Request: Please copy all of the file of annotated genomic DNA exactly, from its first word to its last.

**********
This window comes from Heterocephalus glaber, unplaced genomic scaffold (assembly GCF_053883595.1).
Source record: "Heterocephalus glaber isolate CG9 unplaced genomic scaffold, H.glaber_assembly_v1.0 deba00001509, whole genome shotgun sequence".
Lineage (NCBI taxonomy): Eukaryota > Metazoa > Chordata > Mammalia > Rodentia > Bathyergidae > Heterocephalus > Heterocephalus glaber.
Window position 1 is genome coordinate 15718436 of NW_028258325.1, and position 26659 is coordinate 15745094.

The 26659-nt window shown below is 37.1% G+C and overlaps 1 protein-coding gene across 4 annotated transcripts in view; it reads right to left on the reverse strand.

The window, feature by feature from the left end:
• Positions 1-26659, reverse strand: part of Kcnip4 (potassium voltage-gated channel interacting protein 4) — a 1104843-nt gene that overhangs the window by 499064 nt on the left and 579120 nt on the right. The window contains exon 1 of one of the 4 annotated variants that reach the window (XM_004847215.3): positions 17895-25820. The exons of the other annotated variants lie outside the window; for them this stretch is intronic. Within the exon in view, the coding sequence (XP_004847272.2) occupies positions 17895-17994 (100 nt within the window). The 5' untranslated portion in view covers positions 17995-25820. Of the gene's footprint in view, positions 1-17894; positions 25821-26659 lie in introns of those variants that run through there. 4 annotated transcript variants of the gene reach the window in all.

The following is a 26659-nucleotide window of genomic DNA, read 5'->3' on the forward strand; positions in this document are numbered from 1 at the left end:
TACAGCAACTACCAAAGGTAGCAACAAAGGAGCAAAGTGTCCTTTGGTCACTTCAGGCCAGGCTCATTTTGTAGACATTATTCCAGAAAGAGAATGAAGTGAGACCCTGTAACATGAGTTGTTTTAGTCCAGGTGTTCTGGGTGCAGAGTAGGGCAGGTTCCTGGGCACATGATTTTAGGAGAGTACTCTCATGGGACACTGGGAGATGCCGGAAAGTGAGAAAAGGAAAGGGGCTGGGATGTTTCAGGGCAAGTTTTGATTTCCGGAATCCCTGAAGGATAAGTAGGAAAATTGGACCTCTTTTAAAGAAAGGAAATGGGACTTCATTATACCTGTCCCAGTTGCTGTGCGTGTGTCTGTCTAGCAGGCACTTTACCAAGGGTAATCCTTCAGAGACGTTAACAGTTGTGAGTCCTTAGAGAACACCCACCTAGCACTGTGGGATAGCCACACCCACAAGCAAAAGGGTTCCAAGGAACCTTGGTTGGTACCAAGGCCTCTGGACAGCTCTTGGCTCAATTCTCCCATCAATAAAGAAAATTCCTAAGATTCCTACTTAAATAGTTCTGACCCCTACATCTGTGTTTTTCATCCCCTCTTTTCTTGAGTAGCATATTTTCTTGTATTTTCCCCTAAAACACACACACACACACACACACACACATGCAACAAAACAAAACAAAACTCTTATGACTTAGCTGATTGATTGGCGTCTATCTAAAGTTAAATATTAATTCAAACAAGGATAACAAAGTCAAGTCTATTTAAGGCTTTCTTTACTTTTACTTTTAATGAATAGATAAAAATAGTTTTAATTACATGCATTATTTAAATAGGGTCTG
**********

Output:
This window comes from Heterocephalus glaber, unplaced genomic scaffold (assembly GCF_053883595.1).
Source record: "Heterocephalus glaber isolate CG9 unplaced genomic scaffold, H.glaber_assembly_v1.0 deba00001509, whole genome shotgun sequence".
Lineage (NCBI taxonomy): Eukaryota > Metazoa > Chordata > Mammalia > Rodentia > Bathyergidae > Heterocephalus > Heterocephalus glaber.
Window position 1 is genome coordinate 15718436 of NW_028258325.1, and position 26659 is coordinate 15745094.

The 26659-nt window shown below is 37.1% G+C and overlaps 1 protein-coding gene across 4 annotated transcripts in view; it reads right to left on the reverse strand.

The window, feature by feature from the left end:
• Positions 1-26659, reverse strand: part of Kcnip4 (potassium voltage-gated channel interacting protein 4) — a 1104843-nt gene that overhangs the window by 499064 nt on the left and 579120 nt on the right. The window contains exon 1 of one of the 4 annotated variants that reach the window (XM_004847215.3): positions 17895-25820. The exons of the other annotated variants lie outside the window; for them this stretch is intronic. Within the exon in view, the coding sequence (XP_004847272.2) occupies positions 17895-17994 (100 nt within the window). The 5' untranslated portion in view covers positions 17995-25820. Of the gene's footprint in view, positions 1-17894; positions 25821-26659 lie in introns of those variants that run through there. 4 annotated transcript variants of the gene reach the window in all.

The following is a 26659-nucleotide window of genomic DNA, read 5'->3' on the forward strand; positions in this document are numbered from 1 at the left end:
TACAGCAACTACCAAAGGTAGCAACAAAGGAGCAAAGTGTCCTTTGGTCACTTCAGGCCAGGCTCATTTTGTAGACATTATTCCAGAAAGAGAATGAAGTGAGACCCTGTAACATGAGTTGTTTTAGTCCAGGTGTTCTGGGTGCAGAGTAGGGCAGGTTCCTGGGCACATGATTTTAGGAGAGTACTCTCATGGGACACTGGGAGATGCCGGAAAGTGAGAAAAGGAAAGGGGCTGGGATGTTTCAGGGCAAGTTTTGATTTCCGGAATCCCTGAAGGATAAGTAGGAAAATTGGACCTCTTTTAAAGAAAGGAAATGGGACTTCATTATACCTGTCCCAGTTGCTGTGCGTGTGTCTGTCTAGCAGGCACTTTACCAAGGGTAATCCTTCAGAGACGTTAACAGTTGTGAGTCCTTAGAGAACACCCACCTAGCACTGTGGGATAGCCACACCCACAAGCAAAAGGGTTCCAAGGAACCTTGGTTGGTACCAAGGCCTCTGGACAGCTCTTGGCTCAATTCTCCCATCAATAAAGAAAATTCCTAAGATTCCTACTTAAATAGTTCTGACCCCTACATCTGTGTTTTTCATCCCCTCTTTTCTTGAGTAGCATATTTTCTTGTATTTTCCCCTAAAACACACACACACACACACACACACACATGCAACAAAACAAAACAAAACTCTTATGACTTAGCTGATTGATTGGCGTCTATCTAAAGTTAAATATTAATTCAAACAAGGATAACAAAGTCAAGTCTATTTAAGGCTTTCTTTACTTTTACTTTTAATGAATAGATAAAAATAGTTTTAATTACATGCATTATTTAAATAGGGTCTG